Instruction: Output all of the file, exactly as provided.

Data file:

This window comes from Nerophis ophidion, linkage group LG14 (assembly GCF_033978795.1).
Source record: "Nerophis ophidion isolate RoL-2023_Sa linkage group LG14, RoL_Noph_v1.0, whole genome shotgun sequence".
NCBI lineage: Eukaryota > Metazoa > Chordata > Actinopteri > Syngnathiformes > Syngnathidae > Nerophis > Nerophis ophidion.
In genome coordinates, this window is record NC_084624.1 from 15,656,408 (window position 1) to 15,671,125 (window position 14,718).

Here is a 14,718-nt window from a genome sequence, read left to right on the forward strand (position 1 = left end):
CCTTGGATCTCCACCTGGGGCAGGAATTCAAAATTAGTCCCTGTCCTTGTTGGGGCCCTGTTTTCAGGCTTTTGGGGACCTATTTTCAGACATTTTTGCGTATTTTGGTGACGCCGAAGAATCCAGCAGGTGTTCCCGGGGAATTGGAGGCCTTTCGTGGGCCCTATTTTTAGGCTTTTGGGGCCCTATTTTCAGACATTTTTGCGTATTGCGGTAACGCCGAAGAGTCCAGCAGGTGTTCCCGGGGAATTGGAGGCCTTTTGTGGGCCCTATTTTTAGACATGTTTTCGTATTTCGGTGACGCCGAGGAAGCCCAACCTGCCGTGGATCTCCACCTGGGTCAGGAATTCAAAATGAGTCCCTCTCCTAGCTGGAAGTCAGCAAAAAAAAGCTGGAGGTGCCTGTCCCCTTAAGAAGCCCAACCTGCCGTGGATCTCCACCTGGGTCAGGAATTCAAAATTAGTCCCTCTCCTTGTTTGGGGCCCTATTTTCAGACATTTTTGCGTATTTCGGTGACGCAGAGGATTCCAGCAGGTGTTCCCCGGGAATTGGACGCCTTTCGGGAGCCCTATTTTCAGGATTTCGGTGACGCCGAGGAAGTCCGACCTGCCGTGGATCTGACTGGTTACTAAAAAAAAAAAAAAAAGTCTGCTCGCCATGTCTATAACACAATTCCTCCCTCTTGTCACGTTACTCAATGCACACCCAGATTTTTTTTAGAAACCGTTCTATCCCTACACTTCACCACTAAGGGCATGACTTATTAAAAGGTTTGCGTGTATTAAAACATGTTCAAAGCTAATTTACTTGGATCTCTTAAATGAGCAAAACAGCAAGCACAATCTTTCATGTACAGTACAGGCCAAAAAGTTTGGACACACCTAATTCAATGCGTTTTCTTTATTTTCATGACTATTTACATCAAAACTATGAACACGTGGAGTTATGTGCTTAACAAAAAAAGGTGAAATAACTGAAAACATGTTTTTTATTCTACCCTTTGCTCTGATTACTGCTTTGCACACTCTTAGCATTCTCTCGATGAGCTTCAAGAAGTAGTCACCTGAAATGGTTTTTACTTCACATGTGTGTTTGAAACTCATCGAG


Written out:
This window comes from Nerophis ophidion, linkage group LG14 (assembly GCF_033978795.1).
Source record: "Nerophis ophidion isolate RoL-2023_Sa linkage group LG14, RoL_Noph_v1.0, whole genome shotgun sequence".
NCBI lineage: Eukaryota > Metazoa > Chordata > Actinopteri > Syngnathiformes > Syngnathidae > Nerophis > Nerophis ophidion.
In genome coordinates, this window is record NC_084624.1 from 15,656,408 (window position 1) to 15,671,125 (window position 14,718).

Here is a 14,718-nt window from a genome sequence, read left to right on the forward strand (position 1 = left end):
CCTTGGATCTCCACCTGGGGCAGGAATTCAAAATTAGTCCCTGTCCTTGTTGGGGCCCTGTTTTCAGGCTTTTGGGGACCTATTTTCAGACATTTTTGCGTATTTTGGTGACGCCGAAGAATCCAGCAGGTGTTCCCGGGGAATTGGAGGCCTTTCGTGGGCCCTATTTTTAGGCTTTTGGGGCCCTATTTTCAGACATTTTTGCGTATTGCGGTAACGCCGAAGAGTCCAGCAGGTGTTCCCGGGGAATTGGAGGCCTTTTGTGGGCCCTATTTTTAGACATGTTTTCGTATTTCGGTGACGCCGAGGAAGCCCAACCTGCCGTGGATCTCCACCTGGGTCAGGAATTCAAAATGAGTCCCTCTCCTAGCTGGAAGTCAGCAAAAAAAAGCTGGAGGTGCCTGTCCCCTTAAGAAGCCCAACCTGCCGTGGATCTCCACCTGGGTCAGGAATTCAAAATTAGTCCCTCTCCTTGTTTGGGGCCCTATTTTCAGACATTTTTGCGTATTTCGGTGACGCAGAGGATTCCAGCAGGTGTTCCCCGGGAATTGGACGCCTTTCGGGAGCCCTATTTTCAGGATTTCGGTGACGCCGAGGAAGTCCGACCTGCCGTGGATCTGACTGGTTACTAAAAAAAAAAAAAAAAGTCTGCTCGCCATGTCTATAACACAATTCCTCCCTCTTGTCACGTTACTCAATGCACACCCAGATTTTTTTTAGAAACCGTTCTATCCCTACACTTCACCACTAAGGGCATGACTTATTAAAAGGTTTGCGTGTATTAAAACATGTTCAAAGCTAATTTACTTGGATCTCTTAAATGAGCAAAACAGCAAGCACAATCTTTCATGTACAGTACAGGCCAAAAAGTTTGGACACACCTAATTCAATGCGTTTTCTTTATTTTCATGACTATTTACATCAAAACTATGAACACGTGGAGTTATGTGCTTAACAAAAAAAGGTGAAATAACTGAAAACATGTTTTTTATTCTACCCTTTGCTCTGATTACTGCTTTGCACACTCTTAGCATTCTCTCGATGAGCTTCAAGAAGTAGTCACCTGAAATGGTTTTTACTTCACATGTGTGTTTGAAACTCATCGAG